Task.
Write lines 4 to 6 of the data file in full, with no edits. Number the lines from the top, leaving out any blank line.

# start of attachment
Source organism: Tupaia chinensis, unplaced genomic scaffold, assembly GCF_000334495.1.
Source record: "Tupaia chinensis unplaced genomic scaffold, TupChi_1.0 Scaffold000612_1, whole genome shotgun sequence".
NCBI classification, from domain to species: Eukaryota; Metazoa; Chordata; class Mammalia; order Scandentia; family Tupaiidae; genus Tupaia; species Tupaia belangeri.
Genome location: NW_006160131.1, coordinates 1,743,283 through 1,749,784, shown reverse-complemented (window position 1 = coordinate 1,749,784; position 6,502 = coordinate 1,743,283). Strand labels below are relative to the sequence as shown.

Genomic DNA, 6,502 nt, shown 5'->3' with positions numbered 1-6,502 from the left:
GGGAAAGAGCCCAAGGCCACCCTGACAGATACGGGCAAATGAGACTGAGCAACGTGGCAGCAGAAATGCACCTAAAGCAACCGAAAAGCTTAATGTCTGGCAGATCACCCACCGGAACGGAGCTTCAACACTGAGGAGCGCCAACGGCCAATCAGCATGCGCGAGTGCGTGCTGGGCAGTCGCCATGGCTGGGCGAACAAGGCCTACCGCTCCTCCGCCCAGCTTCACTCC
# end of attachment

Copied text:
Genome location: NW_006160131.1, coordinates 1,743,283 through 1,749,784, shown reverse-complemented (window position 1 = coordinate 1,749,784; position 6,502 = coordinate 1,743,283). Strand labels below are relative to the sequence as shown.

Genomic DNA, 6,502 nt, shown 5'->3' with positions numbered 1-6,502 from the left:
GGGAAAGAGCCCAAGGCCACCCTGACAGATACGGGCAAATGAGACTGAGCAACGTGGCAGCAGAAATGCACCTAAAGCAACCGAAAAGCTTAATGTCTGGCAGATCACCCACCGGAACGGAGCTTCAACACTGAGGAGCGCCAACGGCCAATCAGCATGCGCGAGTGCGTGCTGGGCAGTCGCCATGGCTGGGCGAACAAGGCCTACCGCTCCTCCGCCCAGCTTCACTCC